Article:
The last 10 miles had some ups and downs but was completely on a mountain road so though the ups were exhausting it was not technical at all and we finished our trek. Our hope was to make the trek in 3 days but it’s taken us 4 days and our ride out of the mountains was scheduled a day too soon and has come and gone unfortunately.
At this point we did have cell service so we were able to call Simeon to come with his motor cycle and give us a ride to a market that was just closing down up here in the mountains. We made it just before the last transport was leaving for the valley. Thank heavens. Had we missed that it would been another long night of hiking adding 20 miles to our trek.
I walked up to one of the trucks and there was a baby crying hysterically so I looked a little closer to see if I could help the mother and she was taking a juice box and poring juice into the babies mouth. The baby obviously didn’t know how to drink like that and was in turn inhaling the liquid into his lungs and was essentially drowning.
I nicely asked if I could hold him to help her out. She let me and the baby I was able to clear it’s lungs out and instantly calmed down. Man, that was a little scary there for a minute. The lack of education is sometimes debilitating. We’re working on changing that. In due time.
As we rode ten miles down the mountain in the transport there was another mother there that was in the cab with us and had her hands full with two little kids so, Lance took care of her baby for her. Hey we also make great nanny’s.
It was great being back in modern transportation but the bliss didn’t last long. The next military checkpoint became a bit of an ordeal. Instead of the usual one or two military guys at the checkpoint there was a whole brigade of them armed and ready to prove a point.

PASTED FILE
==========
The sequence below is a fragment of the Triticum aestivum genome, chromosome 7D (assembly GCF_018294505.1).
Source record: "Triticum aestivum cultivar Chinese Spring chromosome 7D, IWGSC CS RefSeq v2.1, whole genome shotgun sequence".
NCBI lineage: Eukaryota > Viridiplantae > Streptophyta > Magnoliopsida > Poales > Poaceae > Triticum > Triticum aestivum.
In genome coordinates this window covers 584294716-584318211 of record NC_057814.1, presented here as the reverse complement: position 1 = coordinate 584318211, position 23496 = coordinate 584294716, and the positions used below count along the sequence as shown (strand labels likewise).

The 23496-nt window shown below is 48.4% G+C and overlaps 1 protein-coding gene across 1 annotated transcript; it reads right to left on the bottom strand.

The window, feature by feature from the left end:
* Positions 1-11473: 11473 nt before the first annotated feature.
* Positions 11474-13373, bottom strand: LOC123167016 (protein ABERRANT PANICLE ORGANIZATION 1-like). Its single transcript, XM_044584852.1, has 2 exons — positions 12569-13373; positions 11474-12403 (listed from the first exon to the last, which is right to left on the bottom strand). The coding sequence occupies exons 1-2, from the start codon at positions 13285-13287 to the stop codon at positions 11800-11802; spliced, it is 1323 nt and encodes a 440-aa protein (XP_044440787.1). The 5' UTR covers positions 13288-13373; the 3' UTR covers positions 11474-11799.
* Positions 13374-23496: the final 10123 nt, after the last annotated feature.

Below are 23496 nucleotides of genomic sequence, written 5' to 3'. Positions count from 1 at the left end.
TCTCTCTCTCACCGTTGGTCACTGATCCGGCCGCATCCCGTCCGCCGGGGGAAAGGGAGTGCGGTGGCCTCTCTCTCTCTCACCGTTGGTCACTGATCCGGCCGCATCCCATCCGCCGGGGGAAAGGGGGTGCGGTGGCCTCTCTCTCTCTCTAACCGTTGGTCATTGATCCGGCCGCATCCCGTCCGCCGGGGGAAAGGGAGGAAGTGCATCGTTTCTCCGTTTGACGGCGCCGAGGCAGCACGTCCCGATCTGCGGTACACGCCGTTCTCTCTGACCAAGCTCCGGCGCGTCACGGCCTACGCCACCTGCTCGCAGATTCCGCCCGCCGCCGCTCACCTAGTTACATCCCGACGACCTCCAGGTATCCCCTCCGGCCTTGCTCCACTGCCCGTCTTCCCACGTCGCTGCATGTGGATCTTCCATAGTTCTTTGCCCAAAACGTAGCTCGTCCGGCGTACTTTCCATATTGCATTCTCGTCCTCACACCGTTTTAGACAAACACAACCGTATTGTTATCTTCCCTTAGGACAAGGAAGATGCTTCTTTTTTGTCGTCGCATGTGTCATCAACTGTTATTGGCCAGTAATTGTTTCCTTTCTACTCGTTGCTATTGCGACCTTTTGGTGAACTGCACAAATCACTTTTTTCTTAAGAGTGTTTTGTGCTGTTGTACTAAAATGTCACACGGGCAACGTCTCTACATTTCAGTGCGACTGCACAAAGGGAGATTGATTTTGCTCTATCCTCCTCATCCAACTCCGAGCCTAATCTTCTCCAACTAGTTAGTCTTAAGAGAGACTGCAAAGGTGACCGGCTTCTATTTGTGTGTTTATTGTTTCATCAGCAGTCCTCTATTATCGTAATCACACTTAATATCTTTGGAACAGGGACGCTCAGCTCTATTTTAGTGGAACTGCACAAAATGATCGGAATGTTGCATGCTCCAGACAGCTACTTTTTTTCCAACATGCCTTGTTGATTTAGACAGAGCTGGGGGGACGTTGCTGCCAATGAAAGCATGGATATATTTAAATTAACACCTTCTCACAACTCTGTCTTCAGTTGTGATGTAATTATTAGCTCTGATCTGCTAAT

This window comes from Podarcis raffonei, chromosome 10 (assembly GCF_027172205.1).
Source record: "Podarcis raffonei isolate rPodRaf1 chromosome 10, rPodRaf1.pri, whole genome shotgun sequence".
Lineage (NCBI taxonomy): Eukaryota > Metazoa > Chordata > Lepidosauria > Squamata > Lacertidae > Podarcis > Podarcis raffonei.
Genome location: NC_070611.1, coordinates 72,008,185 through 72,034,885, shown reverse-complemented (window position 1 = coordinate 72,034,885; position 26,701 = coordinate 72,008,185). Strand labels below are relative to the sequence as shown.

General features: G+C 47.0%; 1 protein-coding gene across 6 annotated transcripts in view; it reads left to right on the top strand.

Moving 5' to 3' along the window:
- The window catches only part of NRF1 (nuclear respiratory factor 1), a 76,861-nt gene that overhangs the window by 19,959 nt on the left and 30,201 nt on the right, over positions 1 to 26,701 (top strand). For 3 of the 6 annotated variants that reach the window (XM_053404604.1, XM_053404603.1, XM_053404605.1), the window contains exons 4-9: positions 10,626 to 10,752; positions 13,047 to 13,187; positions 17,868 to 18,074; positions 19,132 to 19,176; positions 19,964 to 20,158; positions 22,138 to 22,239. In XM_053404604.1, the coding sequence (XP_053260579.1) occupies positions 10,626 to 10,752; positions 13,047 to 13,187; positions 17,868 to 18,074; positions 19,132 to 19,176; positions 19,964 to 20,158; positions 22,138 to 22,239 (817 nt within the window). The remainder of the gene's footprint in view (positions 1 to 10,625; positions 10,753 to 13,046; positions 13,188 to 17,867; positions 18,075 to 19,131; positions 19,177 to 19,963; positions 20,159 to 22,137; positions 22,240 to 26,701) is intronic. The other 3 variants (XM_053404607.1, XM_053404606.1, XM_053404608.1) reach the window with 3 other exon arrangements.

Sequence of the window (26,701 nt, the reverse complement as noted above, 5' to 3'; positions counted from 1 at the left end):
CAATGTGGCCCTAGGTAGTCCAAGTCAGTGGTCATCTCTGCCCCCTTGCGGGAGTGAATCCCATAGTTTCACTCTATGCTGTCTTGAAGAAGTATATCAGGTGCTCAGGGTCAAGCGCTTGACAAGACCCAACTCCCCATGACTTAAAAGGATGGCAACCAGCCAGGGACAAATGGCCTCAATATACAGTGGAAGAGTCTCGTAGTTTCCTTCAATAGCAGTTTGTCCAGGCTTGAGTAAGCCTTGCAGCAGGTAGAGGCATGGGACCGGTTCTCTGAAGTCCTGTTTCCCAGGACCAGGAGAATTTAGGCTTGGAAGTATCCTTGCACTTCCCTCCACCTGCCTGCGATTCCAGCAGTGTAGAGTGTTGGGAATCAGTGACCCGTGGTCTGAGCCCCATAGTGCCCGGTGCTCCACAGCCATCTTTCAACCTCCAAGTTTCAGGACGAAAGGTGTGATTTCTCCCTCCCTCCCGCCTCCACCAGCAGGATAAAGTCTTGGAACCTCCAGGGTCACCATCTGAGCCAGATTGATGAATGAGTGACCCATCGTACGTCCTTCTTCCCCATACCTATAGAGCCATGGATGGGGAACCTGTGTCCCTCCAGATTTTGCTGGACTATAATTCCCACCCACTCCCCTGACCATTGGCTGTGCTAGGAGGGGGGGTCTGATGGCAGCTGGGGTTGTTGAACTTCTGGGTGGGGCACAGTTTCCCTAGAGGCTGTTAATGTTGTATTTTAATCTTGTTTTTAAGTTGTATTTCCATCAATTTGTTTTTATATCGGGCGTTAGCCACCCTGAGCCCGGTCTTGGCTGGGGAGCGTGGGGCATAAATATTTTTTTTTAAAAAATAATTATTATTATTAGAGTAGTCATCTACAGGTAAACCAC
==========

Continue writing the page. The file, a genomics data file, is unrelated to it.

The shakedown began and it wasn’t going to be short and sweet. They made us all get out of the vehicles and unload all our gear. They checked everyone’s documentation and look through all our bags. They looked behind the seats, under the hood and under the vehicles. The commanding officer was looking to prove a point and he wasn’t going to stop until he had. Unfortunately our young mothers were undocumented Haitian’s and this guy wasn’t going to let them through.
Lance and I were devastated at what was going to happen to them. If they didn’t get let through then they would have to walk back up the mountain, 10 miles with their little kids in toe. It was not going to be a fun night.
In the end, we were allowed through and the mothers weren’t. It was dark after curfew at this point and we were forced to drive off without the mothers and a few other undocumented Haitians. That wasn’t good enough for us so we made it back to our vehicle and we waited a bit for the military guys to leave so that we could go back and see if we could find the mothers.
We headed back up the road to the military checkpoint, praying that they would be gone. If they were still there it would be trouble for us. Going back to the checkpoint, after curfew would be another opportunity for the military commander to make a point out of us. We drove up to the gate of the check point and figured we needed a story if the brigade was still there. One of the military guys opened the gate and I got out of the car to approach him.
At this point we couldn’t see if the brigade was still there so I told him that I had lost something out of my bag when we unloaded them and wanted to see if it was on the ground somewhere. He allowed me through the gate and at that point I could see